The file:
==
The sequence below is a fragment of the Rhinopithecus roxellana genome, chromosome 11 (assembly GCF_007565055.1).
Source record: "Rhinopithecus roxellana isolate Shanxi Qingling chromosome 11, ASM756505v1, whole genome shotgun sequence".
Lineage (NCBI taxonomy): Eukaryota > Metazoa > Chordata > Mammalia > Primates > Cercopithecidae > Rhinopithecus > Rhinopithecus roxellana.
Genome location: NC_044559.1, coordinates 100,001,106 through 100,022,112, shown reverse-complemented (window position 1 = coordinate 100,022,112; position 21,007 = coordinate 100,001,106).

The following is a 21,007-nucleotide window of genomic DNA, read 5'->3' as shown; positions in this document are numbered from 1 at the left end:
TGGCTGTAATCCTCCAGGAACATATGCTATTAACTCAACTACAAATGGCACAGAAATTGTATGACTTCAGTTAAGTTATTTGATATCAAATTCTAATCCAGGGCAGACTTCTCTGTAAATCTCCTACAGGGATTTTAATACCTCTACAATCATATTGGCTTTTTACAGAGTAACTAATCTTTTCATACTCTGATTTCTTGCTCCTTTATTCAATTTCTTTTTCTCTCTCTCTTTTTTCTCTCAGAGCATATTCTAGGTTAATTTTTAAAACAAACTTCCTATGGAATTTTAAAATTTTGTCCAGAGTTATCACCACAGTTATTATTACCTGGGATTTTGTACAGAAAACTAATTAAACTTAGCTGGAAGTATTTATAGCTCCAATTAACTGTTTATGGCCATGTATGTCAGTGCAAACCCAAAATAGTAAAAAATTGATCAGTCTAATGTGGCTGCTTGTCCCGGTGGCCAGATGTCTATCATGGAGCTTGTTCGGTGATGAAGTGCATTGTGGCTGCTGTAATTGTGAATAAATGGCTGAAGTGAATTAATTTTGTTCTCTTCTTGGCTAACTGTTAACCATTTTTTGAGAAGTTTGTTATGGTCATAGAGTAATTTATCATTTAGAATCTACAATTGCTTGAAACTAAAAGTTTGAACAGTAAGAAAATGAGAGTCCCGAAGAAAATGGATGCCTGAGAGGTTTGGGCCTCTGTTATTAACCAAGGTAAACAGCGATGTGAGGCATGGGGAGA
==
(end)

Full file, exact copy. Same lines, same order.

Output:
The sequence below is a fragment of the Rhinopithecus roxellana genome, chromosome 11 (assembly GCF_007565055.1).
Source record: "Rhinopithecus roxellana isolate Shanxi Qingling chromosome 11, ASM756505v1, whole genome shotgun sequence".
Lineage (NCBI taxonomy): Eukaryota > Metazoa > Chordata > Mammalia > Primates > Cercopithecidae > Rhinopithecus > Rhinopithecus roxellana.
Genome location: NC_044559.1, coordinates 100,001,106 through 100,022,112, shown reverse-complemented (window position 1 = coordinate 100,022,112; position 21,007 = coordinate 100,001,106).

The following is a 21,007-nucleotide window of genomic DNA, read 5'->3' as shown; positions in this document are numbered from 1 at the left end:
TGGCTGTAATCCTCCAGGAACATATGCTATTAACTCAACTACAAATGGCACAGAAATTGTATGACTTCAGTTAAGTTATTTGATATCAAATTCTAATCCAGGGCAGACTTCTCTGTAAATCTCCTACAGGGATTTTAATACCTCTACAATCATATTGGCTTTTTACAGAGTAACTAATCTTTTCATACTCTGATTTCTTGCTCCTTTATTCAATTTCTTTTTCTCTCTCTCTTTTTTCTCTCAGAGCATATTCTAGGTTAATTTTTAAAACAAACTTCCTATGGAATTTTAAAATTTTGTCCAGAGTTATCACCACAGTTATTATTACCTGGGATTTTGTACAGAAAACTAATTAAACTTAGCTGGAAGTATTTATAGCTCCAATTAACTGTTTATGGCCATGTATGTCAGTGCAAACCCAAAATAGTAAAAAATTGATCAGTCTAATGTGGCTGCTTGTCCCGGTGGCCAGATGTCTATCATGGAGCTTGTTCGGTGATGAAGTGCATTGTGGCTGCTGTAATTGTGAATAAATGGCTGAAGTGAATTAATTTTGTTCTCTTCTTGGCTAACTGTTAACCATTTTTTGAGAAGTTTGTTATGGTCATAGAGTAATTTATCATTTAGAATCTACAATTGCTTGAAACTAAAAGTTTGAACAGTAAGAAAATGAGAGTCCCGAAGAAAATGGATGCCTGAGAGGTTTGGGCCTCTGTTATTAACCAAGGTAAACAGCGATGTGAGGCATGGGGAGA